Wednesday, November 19, 2008
Digging in the Dirt of "Egypt's" Past
...By the lakes that thus outspread
Their lone waters, lone and dead,--
Their sad waters, sad and chilly
With the snows of the lolling lily,--
By the mountain--near the river
Murmuring lowly, murmuring ever,--
The day after we moved in to our new place, our neighbors-next-door graciously offered to show us part of the lake we now call home from a boat owned by our landlord, a businessman in Chicago. We occupy the upstairs part of one of his two houses here. Our gracious neighbors live in the downstairs part of the other house. It's rather an unusual living arrangement, I will admit, but these times we live in sometimes call for unusual tactics. Our neighbors call Springfield home and own property there just as we still own a home in Florida. They have decided, as we have, not to sell in this dismal real estate market. We are trying to remain optimistic about the future. I took the picture above of a coal-fired electric plant across the lake from us as a representation of optimism. The people of this area have a longstanding acquaintance with downturns and so must constantly look forward to a brighter day. The power plant plays a key role in making that dream a reality by providing energy, cleanly and cheaply, from an abundant area resource--coal. Clean coal technology, employed by this recently modernized plant owned by Southern Illinois Power Cooperative, aims to reduce emissions, and--despite what some ardent critics of modern living choose to believe--it succeeds. The plant provides hundreds--if not thousands--of jobs in the area for miners, electricians, plant operators, administrative staff, truck drivers, and maintenance people.
By the gray woods,--by the swamp
Where the toad and the newt encamp,--
By the dismal tarns and pools
Where dwell the Ghouls,--
By each spot the most unholy--
In each nook most melancholy,--
I am thankful to have ready access to electricity. Without it, we would be left in the dark, feel darn cold here this time of year, and our bellies would not be filled with warm, home-cooked meals.
There the traveler meets aghast
Sheeted Memories of the Past--
Shrouded forms that start and sigh
As they pass the wanderer by--
White-robed forms of friends long given,
In agony, to the worms, and Heaven...
You may be wondering about the prevalence of Egyptian sounding names on these street signs. The area--variously known as Greater or Little Egypt, depending on the perspective--has an interesting, often dark, history. You know me. Like another blogger you should know by now--if you read the comments and follow their links--I feel compelled to dig a little into the history of a place, especially if it seems to be covered in some "dirt." My digging uncovered some online articles like this one by Jon Musgrave, who admits that there are differing opinions about the origin of the area's name--Egypt. I like the fact that there is no one single "right" or "wrong" answer to the question of origin. As one of my new blogger friends (hope it's all right to call him friend!) admits, even absolutes like temperature can sometimes be relative. History is no exception to that rule (?!), and the southern part of this Land of Lincoln has a lot of it--history, that is. Some of it involves things like massacres, and I'm not even referring to any involving Native Americans. Unions have played a large part in the region's dark past as well as in creating a bright future for many residents of this state--even newcomers like us. Oh wait. We aren't newcomers. Hubby was born and raised not far from where we live right now. His dad and grandfather were coal miners. Several members of his family are or were members of various unions. So you could say we have a stake in what happens to the natural resources so abundant in this region and so important to its future, as well as the future of this entire nation of workers.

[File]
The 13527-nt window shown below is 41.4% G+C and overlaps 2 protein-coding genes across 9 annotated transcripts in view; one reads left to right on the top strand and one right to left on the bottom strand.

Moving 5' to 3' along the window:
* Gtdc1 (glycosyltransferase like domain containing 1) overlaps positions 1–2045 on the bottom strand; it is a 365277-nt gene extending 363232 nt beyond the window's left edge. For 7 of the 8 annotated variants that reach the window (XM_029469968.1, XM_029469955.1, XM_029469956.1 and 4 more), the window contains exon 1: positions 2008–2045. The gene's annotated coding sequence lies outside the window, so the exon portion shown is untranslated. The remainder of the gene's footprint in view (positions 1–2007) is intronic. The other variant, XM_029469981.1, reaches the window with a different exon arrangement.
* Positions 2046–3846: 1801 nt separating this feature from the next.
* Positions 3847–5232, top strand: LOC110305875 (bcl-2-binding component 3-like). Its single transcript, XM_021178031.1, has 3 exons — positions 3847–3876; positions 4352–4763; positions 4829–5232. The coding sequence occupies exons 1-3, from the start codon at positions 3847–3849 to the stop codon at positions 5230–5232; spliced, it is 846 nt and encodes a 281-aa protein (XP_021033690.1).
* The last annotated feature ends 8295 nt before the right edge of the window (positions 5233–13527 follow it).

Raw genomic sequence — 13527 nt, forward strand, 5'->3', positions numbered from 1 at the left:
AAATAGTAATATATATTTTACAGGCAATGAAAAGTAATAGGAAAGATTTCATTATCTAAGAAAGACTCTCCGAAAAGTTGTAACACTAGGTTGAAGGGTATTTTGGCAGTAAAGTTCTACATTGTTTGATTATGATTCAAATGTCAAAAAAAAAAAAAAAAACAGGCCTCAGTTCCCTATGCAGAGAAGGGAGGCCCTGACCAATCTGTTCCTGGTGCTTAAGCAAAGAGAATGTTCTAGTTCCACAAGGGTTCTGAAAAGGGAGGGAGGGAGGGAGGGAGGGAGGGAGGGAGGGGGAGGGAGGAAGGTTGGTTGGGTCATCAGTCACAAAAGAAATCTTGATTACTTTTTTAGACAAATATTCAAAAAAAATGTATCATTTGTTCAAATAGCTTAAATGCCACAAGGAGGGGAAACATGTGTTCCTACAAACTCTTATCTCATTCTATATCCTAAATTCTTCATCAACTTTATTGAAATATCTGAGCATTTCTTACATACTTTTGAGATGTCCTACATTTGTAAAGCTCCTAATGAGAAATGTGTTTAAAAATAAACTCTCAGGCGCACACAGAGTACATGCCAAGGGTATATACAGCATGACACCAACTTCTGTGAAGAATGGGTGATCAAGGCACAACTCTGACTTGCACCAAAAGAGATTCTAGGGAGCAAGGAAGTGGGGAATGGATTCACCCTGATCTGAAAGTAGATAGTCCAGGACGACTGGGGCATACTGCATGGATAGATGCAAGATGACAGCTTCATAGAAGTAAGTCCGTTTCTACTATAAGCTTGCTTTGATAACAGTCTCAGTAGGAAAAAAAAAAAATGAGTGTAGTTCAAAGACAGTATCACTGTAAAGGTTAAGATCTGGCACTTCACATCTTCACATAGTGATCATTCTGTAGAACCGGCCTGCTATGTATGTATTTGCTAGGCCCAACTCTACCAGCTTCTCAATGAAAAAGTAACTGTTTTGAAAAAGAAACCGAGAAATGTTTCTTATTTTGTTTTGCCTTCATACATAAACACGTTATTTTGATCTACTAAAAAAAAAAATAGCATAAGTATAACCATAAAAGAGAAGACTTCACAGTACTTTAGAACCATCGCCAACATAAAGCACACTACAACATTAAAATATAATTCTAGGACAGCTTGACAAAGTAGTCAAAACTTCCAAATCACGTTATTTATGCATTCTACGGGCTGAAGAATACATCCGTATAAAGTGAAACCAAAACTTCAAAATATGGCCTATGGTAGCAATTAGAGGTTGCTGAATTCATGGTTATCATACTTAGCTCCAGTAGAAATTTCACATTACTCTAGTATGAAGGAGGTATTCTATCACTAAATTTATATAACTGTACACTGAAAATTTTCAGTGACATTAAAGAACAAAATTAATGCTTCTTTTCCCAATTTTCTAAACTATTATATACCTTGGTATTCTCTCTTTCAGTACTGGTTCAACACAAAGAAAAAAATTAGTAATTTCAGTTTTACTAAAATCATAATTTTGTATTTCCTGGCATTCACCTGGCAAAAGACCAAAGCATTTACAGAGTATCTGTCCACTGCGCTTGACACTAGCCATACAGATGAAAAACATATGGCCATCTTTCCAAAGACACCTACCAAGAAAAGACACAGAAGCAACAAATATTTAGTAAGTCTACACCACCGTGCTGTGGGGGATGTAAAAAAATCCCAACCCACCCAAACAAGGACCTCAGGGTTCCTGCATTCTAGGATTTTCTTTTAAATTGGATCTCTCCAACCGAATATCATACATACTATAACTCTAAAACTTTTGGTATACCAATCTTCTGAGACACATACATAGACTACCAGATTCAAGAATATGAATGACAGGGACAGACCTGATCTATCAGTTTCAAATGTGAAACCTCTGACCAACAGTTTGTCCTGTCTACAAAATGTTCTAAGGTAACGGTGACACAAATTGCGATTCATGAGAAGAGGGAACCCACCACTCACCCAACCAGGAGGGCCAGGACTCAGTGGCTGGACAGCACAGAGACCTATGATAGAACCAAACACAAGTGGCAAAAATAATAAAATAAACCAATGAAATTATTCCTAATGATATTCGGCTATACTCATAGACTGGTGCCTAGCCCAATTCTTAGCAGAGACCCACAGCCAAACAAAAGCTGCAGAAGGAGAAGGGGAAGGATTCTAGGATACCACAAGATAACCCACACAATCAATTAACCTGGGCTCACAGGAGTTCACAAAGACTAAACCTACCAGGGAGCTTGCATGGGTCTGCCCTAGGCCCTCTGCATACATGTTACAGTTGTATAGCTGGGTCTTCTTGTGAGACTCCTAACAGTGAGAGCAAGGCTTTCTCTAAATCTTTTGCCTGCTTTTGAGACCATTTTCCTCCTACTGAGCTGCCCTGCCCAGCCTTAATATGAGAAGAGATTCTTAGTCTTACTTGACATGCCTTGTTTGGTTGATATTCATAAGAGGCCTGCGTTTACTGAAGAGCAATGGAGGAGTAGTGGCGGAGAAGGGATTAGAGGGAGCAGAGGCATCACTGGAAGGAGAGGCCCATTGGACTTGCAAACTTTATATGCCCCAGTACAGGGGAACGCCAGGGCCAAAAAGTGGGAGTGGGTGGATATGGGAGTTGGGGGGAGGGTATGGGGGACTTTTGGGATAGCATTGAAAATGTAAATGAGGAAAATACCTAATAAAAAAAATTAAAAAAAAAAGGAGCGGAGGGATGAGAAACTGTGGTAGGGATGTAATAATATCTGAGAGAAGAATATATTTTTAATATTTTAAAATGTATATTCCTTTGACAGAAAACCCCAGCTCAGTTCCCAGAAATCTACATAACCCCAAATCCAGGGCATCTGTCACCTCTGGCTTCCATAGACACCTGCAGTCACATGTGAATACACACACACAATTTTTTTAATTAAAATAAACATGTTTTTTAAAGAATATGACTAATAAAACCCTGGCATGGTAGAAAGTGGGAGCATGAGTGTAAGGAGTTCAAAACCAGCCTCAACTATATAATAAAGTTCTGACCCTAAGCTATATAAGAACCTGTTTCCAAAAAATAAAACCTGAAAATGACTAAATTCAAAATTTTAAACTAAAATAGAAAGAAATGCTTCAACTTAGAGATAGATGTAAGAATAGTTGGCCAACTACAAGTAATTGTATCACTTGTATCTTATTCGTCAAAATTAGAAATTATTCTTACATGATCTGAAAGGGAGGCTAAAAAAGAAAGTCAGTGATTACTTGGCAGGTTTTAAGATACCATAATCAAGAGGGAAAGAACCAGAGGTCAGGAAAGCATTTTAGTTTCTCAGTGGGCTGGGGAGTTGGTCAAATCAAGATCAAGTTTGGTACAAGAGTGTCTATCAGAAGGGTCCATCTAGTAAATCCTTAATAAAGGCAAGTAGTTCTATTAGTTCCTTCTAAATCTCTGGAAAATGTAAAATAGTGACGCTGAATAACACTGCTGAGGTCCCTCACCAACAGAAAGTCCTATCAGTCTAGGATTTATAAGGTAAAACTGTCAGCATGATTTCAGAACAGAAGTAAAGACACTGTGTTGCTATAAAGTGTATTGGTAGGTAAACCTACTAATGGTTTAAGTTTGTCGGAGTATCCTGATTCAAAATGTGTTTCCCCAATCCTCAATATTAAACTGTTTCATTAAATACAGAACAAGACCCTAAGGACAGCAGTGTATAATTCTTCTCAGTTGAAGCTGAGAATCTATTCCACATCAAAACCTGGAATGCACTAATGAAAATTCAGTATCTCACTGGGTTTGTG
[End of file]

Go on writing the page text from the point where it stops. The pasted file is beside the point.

Of course, here on the lake even hard workers find time to relax, and what could be more relaxing than casting a line and maybe even catching a few fish? Another one of my favorite bloggers has asked me to prepare and share some recipes for freshly caught lake fish after I asked her for her own fish curry recipe (you will need to read her comment section on that coral jasmine post to find it). Hubby would like to be doing some of this kind of casting about pictured above, but his boat--at least one as nice as this--will have to wait for some time in the future. We will learn to be content as bank or kayak fisher-people for a while. This blogger who likes to play in the dirt of history will be returning to school soon and working on her Master's degree in--what else?--Workforce Education and Development at Hubby's alma mater. I will eventually have an even bigger stake in the heart of this region known as "Egypt."
For the heart whose woes are legion
'T is a peaceful, soothing region--
For the spirit who walks in shadow
'T is--oh 't is an Eldorado!
But the traveler, traveling through it,
May not--dare not openly view it;
Never its mysteries are exposed
To the weak human eye unclosed;
So wills the King, who hath forbid
The uplifting of the fringed lid;
And thus the sad Soul that here passes
Beholds it but through darkened glasses...
--from Edgar Allan Poe's poem "Dream-land," 1844--